Individuals can start trading as soon as they complete their application for sole trader; they don’t have to wait for the arrival of their UTR number. Once trading starts, individuals then become legally and personally liable to maintain accurate business records right away. Complete records of every business spending and earning have to be maintained. Some people use spreadsheets to maintain their records, but as the business starts expanding, individuals can consider using an efficient bookkeeping software.

Taxes and Compliances

All sole traders are required to pay income tax on the profits made by their business. They have to pay 20% tax on the profits they make after all business expenses have been taken into account. They are also required to file a self-assessment tax return with the HMRC at the end of each tax year. The self-assessment tax return should entail complete details of the total expenses and taxable income of the business. Moreover, it is the sole responsibility of the sole traders to file their returns on time or else they will be penalised. Therefore, individuals need to look out regularly for tax dates and deadlines so that they don’t miss one. The deadline for tax returns is usually the 31st January of each year.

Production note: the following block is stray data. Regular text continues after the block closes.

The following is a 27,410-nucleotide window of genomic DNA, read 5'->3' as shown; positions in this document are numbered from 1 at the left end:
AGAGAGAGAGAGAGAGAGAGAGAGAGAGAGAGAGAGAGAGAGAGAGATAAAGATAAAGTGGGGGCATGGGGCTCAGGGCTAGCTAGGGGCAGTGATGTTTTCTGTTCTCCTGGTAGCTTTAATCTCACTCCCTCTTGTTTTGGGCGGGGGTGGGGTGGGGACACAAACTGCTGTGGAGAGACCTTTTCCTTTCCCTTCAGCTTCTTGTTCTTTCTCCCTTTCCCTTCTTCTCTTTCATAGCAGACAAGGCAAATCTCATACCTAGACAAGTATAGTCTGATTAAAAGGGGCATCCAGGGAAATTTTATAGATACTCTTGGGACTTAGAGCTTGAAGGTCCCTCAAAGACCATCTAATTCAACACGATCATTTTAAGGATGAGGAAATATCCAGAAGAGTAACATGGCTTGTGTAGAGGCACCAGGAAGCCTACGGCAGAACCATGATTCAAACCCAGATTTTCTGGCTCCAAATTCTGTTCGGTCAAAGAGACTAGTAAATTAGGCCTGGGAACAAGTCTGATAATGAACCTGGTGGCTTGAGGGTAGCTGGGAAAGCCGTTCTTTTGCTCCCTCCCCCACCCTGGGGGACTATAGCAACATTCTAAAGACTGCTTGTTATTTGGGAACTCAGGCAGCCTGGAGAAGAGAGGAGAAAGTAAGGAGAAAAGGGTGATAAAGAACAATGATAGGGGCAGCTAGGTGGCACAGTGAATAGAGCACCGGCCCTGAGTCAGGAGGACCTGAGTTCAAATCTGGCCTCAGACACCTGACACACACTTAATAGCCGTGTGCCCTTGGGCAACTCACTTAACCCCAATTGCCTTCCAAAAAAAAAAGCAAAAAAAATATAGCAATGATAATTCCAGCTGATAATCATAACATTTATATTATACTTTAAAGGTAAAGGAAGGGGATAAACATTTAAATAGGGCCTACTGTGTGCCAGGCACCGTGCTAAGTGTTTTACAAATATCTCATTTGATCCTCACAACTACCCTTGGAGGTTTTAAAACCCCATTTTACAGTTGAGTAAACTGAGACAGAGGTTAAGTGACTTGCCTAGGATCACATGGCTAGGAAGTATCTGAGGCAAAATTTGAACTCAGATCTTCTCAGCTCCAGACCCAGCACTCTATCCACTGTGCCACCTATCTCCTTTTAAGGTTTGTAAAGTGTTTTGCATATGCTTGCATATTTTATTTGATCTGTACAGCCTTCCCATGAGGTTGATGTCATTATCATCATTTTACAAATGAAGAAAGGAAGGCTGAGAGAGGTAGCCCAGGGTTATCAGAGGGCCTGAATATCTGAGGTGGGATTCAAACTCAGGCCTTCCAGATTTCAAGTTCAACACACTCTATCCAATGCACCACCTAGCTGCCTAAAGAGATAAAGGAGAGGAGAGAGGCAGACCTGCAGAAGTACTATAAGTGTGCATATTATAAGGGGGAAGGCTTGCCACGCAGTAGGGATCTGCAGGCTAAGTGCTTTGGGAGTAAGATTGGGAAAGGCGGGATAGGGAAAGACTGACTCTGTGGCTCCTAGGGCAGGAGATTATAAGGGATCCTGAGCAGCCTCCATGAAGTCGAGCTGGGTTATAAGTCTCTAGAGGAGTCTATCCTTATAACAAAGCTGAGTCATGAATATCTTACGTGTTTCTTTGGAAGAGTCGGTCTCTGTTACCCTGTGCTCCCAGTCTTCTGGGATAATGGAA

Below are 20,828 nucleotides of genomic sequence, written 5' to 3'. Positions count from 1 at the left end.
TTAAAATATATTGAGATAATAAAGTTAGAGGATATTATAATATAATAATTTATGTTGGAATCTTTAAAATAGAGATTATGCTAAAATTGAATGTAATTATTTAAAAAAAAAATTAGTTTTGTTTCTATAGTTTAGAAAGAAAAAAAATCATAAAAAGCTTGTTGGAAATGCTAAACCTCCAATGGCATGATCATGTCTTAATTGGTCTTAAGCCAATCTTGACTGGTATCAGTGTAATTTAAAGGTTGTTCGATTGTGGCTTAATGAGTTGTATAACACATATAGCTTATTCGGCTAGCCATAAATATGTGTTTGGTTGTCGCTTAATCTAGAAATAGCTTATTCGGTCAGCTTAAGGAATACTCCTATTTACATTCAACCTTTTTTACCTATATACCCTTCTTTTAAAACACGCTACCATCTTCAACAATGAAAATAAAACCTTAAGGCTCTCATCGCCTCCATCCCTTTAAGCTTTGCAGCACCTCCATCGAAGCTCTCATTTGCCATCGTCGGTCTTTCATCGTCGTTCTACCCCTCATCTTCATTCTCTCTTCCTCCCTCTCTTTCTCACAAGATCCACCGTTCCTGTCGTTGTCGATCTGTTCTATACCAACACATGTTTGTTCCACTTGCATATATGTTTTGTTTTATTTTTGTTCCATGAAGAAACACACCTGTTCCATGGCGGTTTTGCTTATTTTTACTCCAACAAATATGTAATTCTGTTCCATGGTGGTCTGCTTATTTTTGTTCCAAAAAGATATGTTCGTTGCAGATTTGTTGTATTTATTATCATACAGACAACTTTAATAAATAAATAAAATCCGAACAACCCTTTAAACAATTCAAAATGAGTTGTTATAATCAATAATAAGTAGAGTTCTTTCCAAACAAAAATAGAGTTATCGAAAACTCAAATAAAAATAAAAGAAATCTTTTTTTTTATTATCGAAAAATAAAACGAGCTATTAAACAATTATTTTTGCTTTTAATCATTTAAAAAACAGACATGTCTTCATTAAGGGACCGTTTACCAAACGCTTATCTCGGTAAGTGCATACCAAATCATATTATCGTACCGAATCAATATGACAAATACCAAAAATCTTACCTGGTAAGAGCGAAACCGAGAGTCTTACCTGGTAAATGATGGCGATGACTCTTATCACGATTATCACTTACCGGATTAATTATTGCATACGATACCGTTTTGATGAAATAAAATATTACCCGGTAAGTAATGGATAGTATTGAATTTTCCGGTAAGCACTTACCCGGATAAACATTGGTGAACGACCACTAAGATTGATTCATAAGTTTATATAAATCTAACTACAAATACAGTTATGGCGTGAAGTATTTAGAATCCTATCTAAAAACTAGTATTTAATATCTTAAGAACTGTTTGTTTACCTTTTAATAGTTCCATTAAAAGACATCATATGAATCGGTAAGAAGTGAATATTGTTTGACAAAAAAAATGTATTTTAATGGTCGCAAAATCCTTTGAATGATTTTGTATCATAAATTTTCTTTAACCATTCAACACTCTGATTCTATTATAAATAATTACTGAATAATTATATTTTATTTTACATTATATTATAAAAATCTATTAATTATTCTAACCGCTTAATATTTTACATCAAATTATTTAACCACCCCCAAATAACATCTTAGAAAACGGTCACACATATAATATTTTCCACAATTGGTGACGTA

Sole traders who have made or expect to make a turnover that exceeds £85,000 per year, are required to pay tax, send in an application for a VAT number, charge their customers for VAT, process the required VAT returns as well as send the VAT payments. They also are supposed to pay National Insurance contributions subject to the profits they make.

Benefits of sole trader

A few of the major benefits of sole trader are compiled here.

  • Absolute control over the business: Sole traders have complete control over their daily business operations and how big their business can grow. There is no external pressure. They can work at will and set up their own business procedures as required.
  • Less regulations: Sole traders do not have to deal with as much paperwork and regulations as compared to limited companies. Therefore, there is always less red taping. Sole traders are only required to file their self-assessment every year to declare profits and losses with the HMRC.
  • No burden for staff management: Since there aren’t any employees involved, there is no need for staff management. All the profits belong to the owner, and all financial data remains private. This also means more savings due to the absence of employee benefits and remunerations.
  • Faster decision-making: Decision-making is always faster in sole trading because there is only one business owner who is responsible for making all the decisions, including how much work to take, when to take work, where is the business headed, etc. Sole traders have a more personalised relationship with their customers, as only one person is communicating with all customers.
  • Lower accounting costs: Accountants usually charge sole traders less because they don’t have to do a lot of work for sole trader accounts. They simply have to prepare a profit and loss statement rather than the complete balance sheet and cash flow. However, it is advisable to prepare these two a regular basis for maintaining the company records.
Target Accounting UK